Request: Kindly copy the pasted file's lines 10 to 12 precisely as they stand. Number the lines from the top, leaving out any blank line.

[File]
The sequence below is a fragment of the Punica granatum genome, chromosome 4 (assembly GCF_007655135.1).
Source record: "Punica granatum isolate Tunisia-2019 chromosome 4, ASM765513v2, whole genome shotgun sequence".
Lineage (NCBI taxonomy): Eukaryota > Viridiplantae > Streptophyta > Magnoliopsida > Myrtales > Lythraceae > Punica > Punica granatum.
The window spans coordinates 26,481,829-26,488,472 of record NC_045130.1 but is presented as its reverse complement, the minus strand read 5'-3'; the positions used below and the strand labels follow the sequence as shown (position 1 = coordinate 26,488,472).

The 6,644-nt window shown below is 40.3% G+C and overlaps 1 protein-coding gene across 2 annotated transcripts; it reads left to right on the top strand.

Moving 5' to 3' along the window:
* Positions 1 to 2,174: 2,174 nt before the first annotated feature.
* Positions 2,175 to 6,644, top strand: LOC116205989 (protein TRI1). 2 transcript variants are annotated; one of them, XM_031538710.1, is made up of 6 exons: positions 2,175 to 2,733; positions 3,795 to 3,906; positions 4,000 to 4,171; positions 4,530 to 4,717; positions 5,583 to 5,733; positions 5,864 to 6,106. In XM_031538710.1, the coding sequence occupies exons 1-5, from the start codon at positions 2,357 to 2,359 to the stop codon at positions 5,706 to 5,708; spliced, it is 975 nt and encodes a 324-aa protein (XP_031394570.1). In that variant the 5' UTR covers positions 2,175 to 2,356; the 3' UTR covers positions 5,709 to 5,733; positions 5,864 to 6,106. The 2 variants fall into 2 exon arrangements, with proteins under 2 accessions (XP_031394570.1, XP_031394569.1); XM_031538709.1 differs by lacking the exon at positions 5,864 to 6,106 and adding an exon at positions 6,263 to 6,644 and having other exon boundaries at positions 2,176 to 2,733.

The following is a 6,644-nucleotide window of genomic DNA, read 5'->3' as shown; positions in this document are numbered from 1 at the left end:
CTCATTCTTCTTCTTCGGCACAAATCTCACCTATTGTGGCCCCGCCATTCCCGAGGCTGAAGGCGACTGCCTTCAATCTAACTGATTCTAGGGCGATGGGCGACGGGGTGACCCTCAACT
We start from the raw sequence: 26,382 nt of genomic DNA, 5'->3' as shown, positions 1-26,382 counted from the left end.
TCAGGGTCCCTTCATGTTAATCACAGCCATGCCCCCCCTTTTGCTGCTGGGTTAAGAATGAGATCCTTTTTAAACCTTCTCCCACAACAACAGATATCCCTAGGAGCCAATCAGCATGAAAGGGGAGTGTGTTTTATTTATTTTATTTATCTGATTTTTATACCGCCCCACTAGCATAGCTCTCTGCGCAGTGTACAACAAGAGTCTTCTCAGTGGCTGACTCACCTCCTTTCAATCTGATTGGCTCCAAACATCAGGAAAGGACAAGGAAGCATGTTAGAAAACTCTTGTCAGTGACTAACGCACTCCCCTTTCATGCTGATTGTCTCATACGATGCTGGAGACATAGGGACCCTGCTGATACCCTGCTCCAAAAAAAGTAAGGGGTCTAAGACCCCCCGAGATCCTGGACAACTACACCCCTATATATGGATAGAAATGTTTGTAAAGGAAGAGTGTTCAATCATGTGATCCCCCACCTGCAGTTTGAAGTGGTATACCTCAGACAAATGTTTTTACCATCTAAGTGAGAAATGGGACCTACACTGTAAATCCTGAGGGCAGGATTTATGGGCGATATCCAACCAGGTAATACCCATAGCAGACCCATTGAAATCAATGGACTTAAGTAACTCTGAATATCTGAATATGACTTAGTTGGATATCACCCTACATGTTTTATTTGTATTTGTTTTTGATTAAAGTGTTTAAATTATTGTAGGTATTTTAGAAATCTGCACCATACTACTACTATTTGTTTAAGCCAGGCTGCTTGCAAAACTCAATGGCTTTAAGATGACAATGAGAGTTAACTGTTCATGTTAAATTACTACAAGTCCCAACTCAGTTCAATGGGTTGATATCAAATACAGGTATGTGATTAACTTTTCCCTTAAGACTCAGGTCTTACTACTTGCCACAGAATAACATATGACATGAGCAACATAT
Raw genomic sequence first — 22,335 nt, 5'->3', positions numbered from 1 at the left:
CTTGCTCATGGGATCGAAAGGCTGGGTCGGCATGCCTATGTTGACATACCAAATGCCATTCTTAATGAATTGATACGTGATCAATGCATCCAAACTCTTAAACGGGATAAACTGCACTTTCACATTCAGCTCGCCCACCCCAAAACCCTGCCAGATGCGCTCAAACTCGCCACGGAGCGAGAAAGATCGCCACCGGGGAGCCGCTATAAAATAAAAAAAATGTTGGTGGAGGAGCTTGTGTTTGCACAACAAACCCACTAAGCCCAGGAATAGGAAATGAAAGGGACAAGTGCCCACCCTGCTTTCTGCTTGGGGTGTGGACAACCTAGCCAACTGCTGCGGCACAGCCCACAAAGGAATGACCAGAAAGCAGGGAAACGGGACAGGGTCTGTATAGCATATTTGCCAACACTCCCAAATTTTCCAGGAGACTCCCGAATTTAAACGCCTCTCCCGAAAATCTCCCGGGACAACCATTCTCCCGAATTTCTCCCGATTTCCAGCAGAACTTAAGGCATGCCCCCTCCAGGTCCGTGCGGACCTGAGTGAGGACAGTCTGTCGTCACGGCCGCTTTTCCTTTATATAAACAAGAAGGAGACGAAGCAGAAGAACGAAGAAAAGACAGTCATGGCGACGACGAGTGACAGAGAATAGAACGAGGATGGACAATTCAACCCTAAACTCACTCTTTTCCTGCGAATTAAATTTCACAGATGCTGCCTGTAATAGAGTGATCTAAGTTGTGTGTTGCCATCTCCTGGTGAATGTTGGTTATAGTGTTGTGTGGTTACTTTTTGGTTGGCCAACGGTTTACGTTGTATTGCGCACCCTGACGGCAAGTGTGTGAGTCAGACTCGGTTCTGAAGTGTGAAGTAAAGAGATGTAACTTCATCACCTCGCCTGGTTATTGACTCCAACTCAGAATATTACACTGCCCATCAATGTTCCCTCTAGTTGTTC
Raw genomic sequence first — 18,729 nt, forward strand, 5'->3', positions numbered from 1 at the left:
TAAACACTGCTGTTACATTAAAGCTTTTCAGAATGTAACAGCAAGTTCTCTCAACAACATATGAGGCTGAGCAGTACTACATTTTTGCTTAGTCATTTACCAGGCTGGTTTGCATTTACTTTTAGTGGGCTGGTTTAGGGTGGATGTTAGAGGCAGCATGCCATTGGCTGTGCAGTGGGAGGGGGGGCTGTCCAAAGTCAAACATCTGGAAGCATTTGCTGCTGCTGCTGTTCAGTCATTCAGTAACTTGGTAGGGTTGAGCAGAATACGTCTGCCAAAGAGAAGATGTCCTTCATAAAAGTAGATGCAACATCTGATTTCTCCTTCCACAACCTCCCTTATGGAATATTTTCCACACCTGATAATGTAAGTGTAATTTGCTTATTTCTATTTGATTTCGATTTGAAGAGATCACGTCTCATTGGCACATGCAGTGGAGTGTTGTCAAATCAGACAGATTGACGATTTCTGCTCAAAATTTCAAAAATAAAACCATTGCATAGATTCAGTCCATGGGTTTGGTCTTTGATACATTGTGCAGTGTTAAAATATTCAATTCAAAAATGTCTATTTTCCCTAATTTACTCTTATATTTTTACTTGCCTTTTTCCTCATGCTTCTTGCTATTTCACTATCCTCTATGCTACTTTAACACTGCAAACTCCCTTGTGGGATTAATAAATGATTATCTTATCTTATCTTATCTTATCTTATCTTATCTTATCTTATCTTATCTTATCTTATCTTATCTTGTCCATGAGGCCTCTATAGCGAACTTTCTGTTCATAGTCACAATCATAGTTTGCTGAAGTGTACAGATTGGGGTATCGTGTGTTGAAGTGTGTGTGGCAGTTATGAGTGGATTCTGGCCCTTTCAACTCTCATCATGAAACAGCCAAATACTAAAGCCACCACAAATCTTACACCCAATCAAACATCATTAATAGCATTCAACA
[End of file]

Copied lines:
CTCATTCTTCTTCTTCGGCACAAATCTCACCTATTGTGGCCCCGCCATTCCCGAGGCTGAAGGCGACTGCCTTCAATCTAACTGATTCTAGGGCGATGGGCGACGGGGTGACCCTCAACT
We start from the raw sequence: 26,382 nt of genomic DNA, 5'->3' as shown, positions 1-26,382 counted from the left end.
TCAGGGTCCCTTCATGTTAATCACAGCCATGCCCCCCCTTTTGCTGCTGGGTTAAGAATGAGATCCTTTTTAAACCTTCTCCCACAACAACAGATATCCCTAGGAGCCAATCAGCATGAAAGGGGAGTGTGTTTTATTTATTTTATTTATCTGATTTTTATACCGCCCCACTAGCATAGCTCTCTGCGCAGTGTACAACAAGAGTCTTCTCAGTGGCTGACTCACCTCCTTTCAATCTGATTGGCTCCAAACATCAGGAAAGGACAAGGAAGCATGTTAGAAAACTCTTGTCAGTGACTAACGCACTCCCCTTTCATGCTGATTGTCTCATACGATGCTGGAGACATAGGGACCCTGCTGATACCCTGCTCCAAAAAAAGTAAGGGGTCTAAGACCCCCCGAGATCCTGGACAACTACACCCCTATATATGGATAGAAATGTTTGTAAAGGAAGAGTGTTCAATCATGTGATCCCCCACCTGCAGTTTGAAGTGGTATACCTCAGACAAATGTTTTTACCATCTAAGTGAGAAATGGGACCTACACTGTAAATCCTGAGGGCAGGATTTATGGGCGATATCCAACCAGGTAATACCCATAGCAGACCCATTGAAATCAATGGACTTAAGTAACTCTGAATATCTGAATATGACTTAGTTGGATATCACCCTACATGTTTTATTTGTATTTGTTTTTGATTAAAGTGTTTAAATTATTGTAGGTATTTTAGAAATCTGCACCATACTACTACTATTTGTTTAAGCCAGGCTGCTTGCAAAACTCAATGGCTTTAAGATGACAATGAGAGTTAACTGTTCATGTTAAATTACTACAAGTCCCAACTCAGTTCAATGGGTTGATATCAAATACAGGTATGTGATTAACTTTTCCCTTAAGACTCAGGTCTTACTACTTGCCACAGAATAACATATGACATGAGCAACATAT